Expected Tax Reform Benefits Drive Food Retail Stocks Higher
The recent retail rally
After a challenging 2017, retail food stocks had a great November and a good start to December. Kroger (KR), for instance, gained 25% in November and another 2.1% up to December 6. The grocery giant had plunged almost 40% in the first ten months of the year. While the company is still in the red, its YTD (year-to-date) losses were reduced to 23.5%.
The seven-company S&P 500 Food and Staples Retail Index has gained more than 10% over the last month, outperforming the S&P 500 Index (SPX) at +1.5%. In comparison, the Food and Staples Retail Index had lost 1.2% as of October, compared to a 15% gain in the S&P 500.
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While a strong earnings season and better-than-expected holiday results have driven stock prices higher, some of the gains are also due to recent tax reforms.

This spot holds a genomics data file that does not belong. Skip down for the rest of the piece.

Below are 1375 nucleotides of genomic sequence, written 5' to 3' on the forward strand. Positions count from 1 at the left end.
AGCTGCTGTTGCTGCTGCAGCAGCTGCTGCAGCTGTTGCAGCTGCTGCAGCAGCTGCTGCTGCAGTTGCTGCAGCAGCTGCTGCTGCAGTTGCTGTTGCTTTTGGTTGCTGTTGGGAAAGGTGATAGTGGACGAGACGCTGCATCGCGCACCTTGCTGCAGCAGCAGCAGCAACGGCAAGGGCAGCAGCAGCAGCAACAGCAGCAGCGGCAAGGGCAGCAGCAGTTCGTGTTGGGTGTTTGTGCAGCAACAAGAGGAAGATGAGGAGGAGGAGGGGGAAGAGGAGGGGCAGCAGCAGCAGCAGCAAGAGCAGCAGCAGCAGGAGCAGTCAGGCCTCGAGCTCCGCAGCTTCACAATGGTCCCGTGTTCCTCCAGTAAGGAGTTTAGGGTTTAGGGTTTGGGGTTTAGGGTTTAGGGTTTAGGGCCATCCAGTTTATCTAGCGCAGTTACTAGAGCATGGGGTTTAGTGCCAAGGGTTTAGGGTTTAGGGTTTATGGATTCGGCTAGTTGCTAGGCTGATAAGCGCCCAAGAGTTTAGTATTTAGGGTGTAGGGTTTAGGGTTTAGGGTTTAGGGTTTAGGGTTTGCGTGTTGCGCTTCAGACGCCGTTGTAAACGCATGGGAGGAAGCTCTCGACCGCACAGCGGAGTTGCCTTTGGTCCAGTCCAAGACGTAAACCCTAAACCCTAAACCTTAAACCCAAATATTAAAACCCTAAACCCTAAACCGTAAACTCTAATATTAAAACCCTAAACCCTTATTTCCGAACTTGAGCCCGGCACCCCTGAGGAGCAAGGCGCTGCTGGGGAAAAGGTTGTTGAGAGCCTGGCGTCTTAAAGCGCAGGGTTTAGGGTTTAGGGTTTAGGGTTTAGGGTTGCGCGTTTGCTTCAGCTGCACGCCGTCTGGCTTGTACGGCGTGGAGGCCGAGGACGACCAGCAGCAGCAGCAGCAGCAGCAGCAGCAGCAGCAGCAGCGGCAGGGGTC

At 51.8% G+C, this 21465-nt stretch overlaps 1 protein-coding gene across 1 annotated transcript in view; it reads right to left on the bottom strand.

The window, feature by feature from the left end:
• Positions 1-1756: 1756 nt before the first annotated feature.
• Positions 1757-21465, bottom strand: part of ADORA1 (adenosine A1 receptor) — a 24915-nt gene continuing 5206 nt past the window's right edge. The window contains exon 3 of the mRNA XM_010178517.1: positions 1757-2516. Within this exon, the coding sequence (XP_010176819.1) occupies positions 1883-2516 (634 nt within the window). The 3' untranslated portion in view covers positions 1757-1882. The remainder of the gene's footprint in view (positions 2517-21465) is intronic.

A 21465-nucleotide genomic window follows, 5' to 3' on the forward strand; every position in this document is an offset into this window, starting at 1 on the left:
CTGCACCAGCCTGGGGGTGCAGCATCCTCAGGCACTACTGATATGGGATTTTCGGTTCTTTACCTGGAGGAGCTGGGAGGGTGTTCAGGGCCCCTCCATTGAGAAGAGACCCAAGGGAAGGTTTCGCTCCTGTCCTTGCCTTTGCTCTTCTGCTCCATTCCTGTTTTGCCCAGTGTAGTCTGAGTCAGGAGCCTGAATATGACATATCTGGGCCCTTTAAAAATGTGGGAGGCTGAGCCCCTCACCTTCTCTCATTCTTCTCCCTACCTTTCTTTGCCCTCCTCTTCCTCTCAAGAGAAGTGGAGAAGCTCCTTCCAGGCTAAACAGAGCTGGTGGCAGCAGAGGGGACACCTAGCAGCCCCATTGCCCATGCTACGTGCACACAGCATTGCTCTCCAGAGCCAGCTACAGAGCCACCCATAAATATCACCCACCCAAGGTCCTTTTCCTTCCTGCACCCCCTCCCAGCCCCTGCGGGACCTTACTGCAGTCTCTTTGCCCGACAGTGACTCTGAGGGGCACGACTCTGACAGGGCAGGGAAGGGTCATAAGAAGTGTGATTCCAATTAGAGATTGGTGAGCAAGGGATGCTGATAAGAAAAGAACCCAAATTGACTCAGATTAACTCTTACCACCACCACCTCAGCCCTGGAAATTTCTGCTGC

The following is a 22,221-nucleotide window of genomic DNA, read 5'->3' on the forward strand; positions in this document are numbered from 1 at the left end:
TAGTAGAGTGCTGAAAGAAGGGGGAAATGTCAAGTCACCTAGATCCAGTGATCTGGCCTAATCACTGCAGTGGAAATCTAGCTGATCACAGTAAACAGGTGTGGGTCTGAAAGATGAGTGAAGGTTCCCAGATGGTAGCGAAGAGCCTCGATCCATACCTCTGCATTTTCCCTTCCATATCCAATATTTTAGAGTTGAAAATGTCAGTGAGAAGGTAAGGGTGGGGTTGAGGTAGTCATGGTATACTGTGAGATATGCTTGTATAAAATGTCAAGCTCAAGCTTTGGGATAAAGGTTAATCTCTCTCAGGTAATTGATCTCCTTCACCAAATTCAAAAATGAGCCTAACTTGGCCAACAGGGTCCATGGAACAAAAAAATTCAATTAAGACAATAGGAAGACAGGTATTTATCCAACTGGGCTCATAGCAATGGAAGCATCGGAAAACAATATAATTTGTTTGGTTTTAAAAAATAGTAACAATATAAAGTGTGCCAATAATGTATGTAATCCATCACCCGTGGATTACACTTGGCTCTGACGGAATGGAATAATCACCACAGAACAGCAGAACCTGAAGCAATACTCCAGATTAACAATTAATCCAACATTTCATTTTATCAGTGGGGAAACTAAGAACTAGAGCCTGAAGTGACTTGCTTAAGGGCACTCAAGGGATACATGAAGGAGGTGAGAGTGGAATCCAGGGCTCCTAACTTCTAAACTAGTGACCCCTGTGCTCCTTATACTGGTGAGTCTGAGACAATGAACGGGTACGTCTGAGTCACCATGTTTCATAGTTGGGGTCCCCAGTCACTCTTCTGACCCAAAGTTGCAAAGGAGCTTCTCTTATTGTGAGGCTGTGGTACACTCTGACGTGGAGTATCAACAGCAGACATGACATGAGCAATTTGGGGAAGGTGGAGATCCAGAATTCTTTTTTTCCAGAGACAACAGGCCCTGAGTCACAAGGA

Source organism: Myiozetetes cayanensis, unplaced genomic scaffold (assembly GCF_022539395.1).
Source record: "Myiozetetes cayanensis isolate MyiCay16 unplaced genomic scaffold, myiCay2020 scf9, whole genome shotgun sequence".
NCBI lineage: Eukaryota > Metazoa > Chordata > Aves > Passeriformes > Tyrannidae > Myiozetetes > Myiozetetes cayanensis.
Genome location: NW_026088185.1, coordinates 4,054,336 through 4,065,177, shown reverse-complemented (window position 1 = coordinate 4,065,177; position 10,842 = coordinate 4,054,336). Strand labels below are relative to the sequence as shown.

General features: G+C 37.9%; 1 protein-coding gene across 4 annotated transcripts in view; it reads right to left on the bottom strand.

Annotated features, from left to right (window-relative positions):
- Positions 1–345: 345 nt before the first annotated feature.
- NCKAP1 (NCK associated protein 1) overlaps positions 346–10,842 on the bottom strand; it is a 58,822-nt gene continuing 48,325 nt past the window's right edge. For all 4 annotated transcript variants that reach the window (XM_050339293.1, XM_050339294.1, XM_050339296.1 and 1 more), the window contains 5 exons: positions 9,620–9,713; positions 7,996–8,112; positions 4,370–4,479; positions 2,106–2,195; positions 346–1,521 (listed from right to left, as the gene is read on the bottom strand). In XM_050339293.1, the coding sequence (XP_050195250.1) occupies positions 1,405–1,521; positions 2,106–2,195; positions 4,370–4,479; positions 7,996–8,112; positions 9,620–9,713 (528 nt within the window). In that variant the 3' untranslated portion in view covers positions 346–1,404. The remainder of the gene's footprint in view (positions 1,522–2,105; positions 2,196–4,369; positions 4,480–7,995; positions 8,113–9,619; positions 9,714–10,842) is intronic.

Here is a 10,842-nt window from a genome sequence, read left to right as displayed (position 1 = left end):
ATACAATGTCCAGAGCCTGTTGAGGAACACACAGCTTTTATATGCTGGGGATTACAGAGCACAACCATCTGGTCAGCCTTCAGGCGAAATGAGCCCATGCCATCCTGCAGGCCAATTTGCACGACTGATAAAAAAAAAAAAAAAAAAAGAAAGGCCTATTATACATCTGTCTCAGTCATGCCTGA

The Senate voted in favor of Trump’s tax reforms last Friday. The US House of Representatives and Senate must now come up with a reconciled tax bill, which will then be sent to the President for signatures.
How will retail benefit from the new tax bill?
The new tax bill proposes to reduce the top corporate tax rate from 35% to just 22%. According to Credit Suisse, sectors that are “domestically oriented” and derive most of their earnings from the US end up paying the highest tax rates and will benefit most from the new tax bill.
Credit Suisse also pointed out that retail is at the top of the bundle and pays an effective tax rate of 35%. Kroger, for instance, paid an average effective tax rate of 33.6% over the last five fiscal years (between fiscal 2013 and fiscal 2017). Walmart’s (WMT) effective tax rate was around 31.6% over the same period.
The effective tax rate for S&P 500 (SPX) stocks is about 26.2%. So, if the bill is approved, the retail sector would be among the top beneficiaries.
Also, the benefit of lower taxes would be dual for retailers. While they would end up paying lower taxes, customers would have money in their pockets and end up spending more.